Ecumenism and Evangelicalism
Toward the end of 2014, I was introduced to some Christian families associated with the Union of Evangelical Students of India (UESI) through a former Catholic student at my college. We started a non-denominational campus fellowship while I pursued my PhD at Indian Institute of Technology Patna. During our gatherings, both Catholic and Protestant students used to gather to pray, study the Bible, and praise God through song. On most occasions, I led the weekly Bible study. I was afraid to speak in front of even two people, but God helped me become confident enough to teach publicly. At times, I preached in a couple of independent churches and at special programs when I was invited as a guest speaker.
I had the desire for the mystical body of Christ (Christians worldwide) to be one, and I was very much convinced that a divided church didn’t glorify God as it should. This was my primary motivation for bringing people from different Protestant denominations, Orthodox Christians, and Catholics together. I felt that Christians needed to be united to effectively witness to the world. I started focusing on similarities rather than differences and avoided discussing topics that divide Christians. Still, there was something that kept drawing me towards the Catholic Mass. Even when our campus was relocated to a village named Bihta, 40 km from Patna, towards the end of 2015, I would occasionally travel to Patna for Saturday English Mass. When I was unable to attend Mass due to the distance, I felt a void, even though I participated in a “house church” on Sundays led by an Assemblies of God pastor as a substitute.
Between 2012 and 2015, I was the only Christian in my research lab, and there were five Muslim students who challenged me on my faith. Even people from the International Society of Krishna Consciousness (ISKCON, the Hare Krishna organization) tried to drag me into their fold. Atheists, agnostics, and skeptics also challenged me on my Christian faith. These experiences made me realize the importance of 1 Peter 3:15, which says we are to “be prepared to make a defense to anyone who calls [us] to account for the hope that is in [us].” I thank God for making John 10:27–29 my heart’s desire even then. I wanted more than anything to be one of Christ’s sheep and to hear His voice.
I started studying other worldviews and defending the Christian faith against their objections. Some of my friends even criticized me for my involvement in Christian ministry and fellowship while pursuing a PhD and said that I would never be able to complete a doctoral degree. They would also tell me that I should become a Catholic priest. I continued to serve the Lord even as I obtained employment in KIIT University, Bhubaneswar after completing my PhD. During my two years in Bhubaneswar (August 2017 to September 2019), I was associated with UESI and an independent Evangelical Baptist congregation. Students would come to my room for fellowship and Bible studies. Since we had people from different Protestant denominations from all parts of the world, we voiced disagreements on various faith-related issues, some of them major.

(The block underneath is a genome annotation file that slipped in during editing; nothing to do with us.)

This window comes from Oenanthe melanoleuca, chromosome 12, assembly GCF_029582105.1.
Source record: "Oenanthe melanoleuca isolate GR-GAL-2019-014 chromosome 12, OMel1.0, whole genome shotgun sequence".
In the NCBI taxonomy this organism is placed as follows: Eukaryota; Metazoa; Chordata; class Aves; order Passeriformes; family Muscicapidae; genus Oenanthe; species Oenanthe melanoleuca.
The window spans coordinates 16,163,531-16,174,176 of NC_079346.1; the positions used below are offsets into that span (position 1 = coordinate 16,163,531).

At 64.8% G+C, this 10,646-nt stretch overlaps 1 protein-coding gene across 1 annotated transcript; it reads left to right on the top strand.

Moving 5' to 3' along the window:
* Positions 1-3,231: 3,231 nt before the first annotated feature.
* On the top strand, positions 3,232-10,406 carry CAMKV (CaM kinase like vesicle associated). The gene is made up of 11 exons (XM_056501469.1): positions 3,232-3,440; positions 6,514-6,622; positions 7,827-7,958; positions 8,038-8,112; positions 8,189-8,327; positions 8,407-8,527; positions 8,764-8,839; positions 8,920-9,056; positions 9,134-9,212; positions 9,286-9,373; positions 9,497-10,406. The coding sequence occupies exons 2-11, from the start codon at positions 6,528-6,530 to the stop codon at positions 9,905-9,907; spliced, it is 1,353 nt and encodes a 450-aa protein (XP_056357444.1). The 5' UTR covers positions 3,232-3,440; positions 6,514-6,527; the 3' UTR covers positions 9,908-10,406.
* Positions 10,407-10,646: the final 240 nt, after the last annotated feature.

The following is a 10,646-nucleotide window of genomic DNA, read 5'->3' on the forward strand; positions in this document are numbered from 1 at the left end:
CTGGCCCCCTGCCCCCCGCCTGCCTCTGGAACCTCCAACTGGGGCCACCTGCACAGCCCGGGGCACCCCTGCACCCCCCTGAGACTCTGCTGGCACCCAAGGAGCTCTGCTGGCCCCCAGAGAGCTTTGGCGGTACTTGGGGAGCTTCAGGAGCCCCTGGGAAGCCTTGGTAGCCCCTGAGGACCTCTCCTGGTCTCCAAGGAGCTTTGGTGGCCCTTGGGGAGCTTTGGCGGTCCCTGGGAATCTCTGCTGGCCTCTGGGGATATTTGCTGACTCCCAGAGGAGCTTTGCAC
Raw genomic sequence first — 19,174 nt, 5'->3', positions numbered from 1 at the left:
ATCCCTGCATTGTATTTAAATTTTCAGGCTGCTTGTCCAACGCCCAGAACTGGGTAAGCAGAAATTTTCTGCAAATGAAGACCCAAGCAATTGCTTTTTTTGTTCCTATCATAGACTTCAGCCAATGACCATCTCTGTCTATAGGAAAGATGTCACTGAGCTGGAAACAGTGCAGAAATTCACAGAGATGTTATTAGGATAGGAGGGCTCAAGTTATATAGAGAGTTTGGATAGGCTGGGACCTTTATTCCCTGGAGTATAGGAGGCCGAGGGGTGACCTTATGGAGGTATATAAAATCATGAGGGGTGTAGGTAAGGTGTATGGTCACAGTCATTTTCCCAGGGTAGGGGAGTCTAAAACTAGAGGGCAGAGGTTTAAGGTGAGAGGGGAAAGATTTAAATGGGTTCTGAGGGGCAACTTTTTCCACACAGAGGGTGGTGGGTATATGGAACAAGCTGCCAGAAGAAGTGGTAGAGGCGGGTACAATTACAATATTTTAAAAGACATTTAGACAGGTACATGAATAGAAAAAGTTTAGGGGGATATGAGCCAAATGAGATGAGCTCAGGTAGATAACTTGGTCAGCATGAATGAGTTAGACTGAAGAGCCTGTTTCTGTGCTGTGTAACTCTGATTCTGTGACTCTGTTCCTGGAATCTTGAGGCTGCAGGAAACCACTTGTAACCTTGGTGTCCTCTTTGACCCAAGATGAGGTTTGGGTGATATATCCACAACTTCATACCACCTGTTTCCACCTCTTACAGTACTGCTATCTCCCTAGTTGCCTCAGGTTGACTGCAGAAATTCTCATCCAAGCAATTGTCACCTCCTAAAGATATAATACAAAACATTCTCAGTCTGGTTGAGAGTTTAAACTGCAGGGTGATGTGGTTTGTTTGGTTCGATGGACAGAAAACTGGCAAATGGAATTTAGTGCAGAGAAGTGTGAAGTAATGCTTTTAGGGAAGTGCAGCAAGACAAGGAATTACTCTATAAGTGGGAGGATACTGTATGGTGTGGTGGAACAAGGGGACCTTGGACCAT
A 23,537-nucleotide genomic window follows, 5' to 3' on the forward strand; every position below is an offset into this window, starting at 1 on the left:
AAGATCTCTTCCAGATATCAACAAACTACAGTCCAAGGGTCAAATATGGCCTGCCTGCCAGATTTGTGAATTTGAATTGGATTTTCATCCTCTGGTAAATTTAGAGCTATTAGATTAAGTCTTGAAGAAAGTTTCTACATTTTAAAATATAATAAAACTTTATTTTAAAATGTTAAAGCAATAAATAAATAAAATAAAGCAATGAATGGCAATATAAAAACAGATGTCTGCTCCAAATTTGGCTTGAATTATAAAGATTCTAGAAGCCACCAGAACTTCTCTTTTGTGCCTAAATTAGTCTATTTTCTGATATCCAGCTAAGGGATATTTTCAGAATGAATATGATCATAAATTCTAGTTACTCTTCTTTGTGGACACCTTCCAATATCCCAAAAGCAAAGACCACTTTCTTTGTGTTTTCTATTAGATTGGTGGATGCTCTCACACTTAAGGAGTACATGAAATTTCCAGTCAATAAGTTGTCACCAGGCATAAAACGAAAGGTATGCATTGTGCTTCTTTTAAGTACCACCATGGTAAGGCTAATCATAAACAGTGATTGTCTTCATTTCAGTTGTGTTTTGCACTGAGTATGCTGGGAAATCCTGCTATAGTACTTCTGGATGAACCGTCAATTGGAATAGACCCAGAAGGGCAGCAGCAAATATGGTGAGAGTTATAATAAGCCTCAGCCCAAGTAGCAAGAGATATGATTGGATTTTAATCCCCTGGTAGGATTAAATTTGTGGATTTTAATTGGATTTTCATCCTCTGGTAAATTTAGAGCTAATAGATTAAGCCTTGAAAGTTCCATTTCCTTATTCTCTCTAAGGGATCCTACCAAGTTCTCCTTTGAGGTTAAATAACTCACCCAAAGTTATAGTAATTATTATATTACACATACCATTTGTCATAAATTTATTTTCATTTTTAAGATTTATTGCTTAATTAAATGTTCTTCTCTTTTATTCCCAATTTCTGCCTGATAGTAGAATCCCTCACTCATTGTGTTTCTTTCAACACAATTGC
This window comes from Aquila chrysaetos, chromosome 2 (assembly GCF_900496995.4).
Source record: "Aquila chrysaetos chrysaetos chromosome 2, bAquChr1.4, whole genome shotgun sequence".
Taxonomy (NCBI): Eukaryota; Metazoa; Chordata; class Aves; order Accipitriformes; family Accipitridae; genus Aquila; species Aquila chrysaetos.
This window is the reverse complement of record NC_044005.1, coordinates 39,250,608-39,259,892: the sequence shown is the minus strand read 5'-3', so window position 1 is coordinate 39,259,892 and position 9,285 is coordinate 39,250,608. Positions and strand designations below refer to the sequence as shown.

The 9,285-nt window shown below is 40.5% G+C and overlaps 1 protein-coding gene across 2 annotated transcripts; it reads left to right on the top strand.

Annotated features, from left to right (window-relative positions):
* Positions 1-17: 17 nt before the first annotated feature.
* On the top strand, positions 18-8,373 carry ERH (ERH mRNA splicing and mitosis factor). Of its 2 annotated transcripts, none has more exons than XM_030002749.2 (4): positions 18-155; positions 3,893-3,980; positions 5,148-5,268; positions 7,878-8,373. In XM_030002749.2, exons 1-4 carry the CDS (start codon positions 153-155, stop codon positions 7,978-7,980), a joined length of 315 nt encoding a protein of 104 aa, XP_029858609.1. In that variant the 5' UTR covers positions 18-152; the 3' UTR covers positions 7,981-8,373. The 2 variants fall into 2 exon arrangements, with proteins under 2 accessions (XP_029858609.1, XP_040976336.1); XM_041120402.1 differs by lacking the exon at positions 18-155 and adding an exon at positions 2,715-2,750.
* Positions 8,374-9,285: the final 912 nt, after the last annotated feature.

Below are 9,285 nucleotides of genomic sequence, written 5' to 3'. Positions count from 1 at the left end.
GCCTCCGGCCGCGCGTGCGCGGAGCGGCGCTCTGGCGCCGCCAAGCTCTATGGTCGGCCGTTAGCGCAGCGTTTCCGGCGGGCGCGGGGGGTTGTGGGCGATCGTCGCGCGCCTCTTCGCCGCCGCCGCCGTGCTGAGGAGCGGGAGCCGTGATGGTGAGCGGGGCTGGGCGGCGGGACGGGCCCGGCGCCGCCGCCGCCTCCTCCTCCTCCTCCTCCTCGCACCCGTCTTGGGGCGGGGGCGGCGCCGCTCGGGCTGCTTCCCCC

Confusion about Baptism
Since my Evangelical Baptist church used to give communion only to people who had been baptized by immersion, I felt conflicted about the requirement of a second baptism. I wrestled with the validity of the Anabaptist teaching of a believer’s baptism versus my own infant baptism, as well as the Baptist requirement for an immersion baptism. I listened to a debate between Dr. R.C. Sproul and Dr. John MacArthur on baptism. I was left confused, but after much consideration, I finally yielded to a second baptism in July 2018 so that I could freely receive Baptist communion.
On July 16, 2019, I heard from another priest from Patna that Fr. Devasia had suffered a heart attack late the previous evening and had passed away. I was depressed over the fact that I could not attend the funeral Mass of this saintly man. At the same time, I was pondering the first and last instructions he gave me. The first was given when I was suffering from chicken pox. He gave me a rosary and told me to pray. The last instruction was given when I met him in 2018. He had said, “Be a Catholic wherever you go.” Even during my stay in Bhubaneswar, something kept drawing me to the Catholic Mass.
Life in Shanghai, China